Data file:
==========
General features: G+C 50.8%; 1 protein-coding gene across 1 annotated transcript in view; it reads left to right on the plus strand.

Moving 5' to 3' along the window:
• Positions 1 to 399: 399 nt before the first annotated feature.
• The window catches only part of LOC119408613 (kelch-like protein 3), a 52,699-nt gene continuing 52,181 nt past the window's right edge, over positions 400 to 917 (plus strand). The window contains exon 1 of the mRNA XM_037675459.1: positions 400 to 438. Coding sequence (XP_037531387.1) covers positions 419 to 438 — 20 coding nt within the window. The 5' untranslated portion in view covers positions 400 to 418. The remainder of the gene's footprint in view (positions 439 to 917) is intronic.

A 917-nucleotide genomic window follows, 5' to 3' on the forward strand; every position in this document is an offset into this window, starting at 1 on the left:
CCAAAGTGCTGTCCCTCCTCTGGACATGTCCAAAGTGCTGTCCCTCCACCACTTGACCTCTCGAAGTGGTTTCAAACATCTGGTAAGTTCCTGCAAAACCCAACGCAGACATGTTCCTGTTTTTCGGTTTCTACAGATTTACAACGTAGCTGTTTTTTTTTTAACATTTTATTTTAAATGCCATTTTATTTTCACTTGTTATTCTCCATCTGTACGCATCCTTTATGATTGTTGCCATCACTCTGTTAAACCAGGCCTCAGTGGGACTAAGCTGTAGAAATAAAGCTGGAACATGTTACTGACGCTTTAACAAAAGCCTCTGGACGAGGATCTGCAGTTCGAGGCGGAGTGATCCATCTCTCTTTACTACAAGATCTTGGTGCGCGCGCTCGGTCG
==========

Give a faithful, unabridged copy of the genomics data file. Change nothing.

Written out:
General features: G+C 50.8%; 1 protein-coding gene across 1 annotated transcript in view; it reads left to right on the plus strand.

Moving 5' to 3' along the window:
• Positions 1 to 399: 399 nt before the first annotated feature.
• The window catches only part of LOC119408613 (kelch-like protein 3), a 52,699-nt gene continuing 52,181 nt past the window's right edge, over positions 400 to 917 (plus strand). The window contains exon 1 of the mRNA XM_037675459.1: positions 400 to 438. Coding sequence (XP_037531387.1) covers positions 419 to 438 — 20 coding nt within the window. The 5' untranslated portion in view covers positions 400 to 418. The remainder of the gene's footprint in view (positions 439 to 917) is intronic.

A 917-nucleotide genomic window follows, 5' to 3' on the forward strand; every position in this document is an offset into this window, starting at 1 on the left:
CCAAAGTGCTGTCCCTCCTCTGGACATGTCCAAAGTGCTGTCCCTCCACCACTTGACCTCTCGAAGTGGTTTCAAACATCTGGTAAGTTCCTGCAAAACCCAACGCAGACATGTTCCTGTTTTTCGGTTTCTACAGATTTACAACGTAGCTGTTTTTTTTTTAACATTTTATTTTAAATGCCATTTTATTTTCACTTGTTATTCTCCATCTGTACGCATCCTTTATGATTGTTGCCATCACTCTGTTAAACCAGGCCTCAGTGGGACTAAGCTGTAGAAATAAAGCTGGAACATGTTACTGACGCTTTAACAAAAGCCTCTGGACGAGGATCTGCAGTTCGAGGCGGAGTGATCCATCTCTCTTTACTACAAGATCTTGGTGCGCGCGCTCGGTCG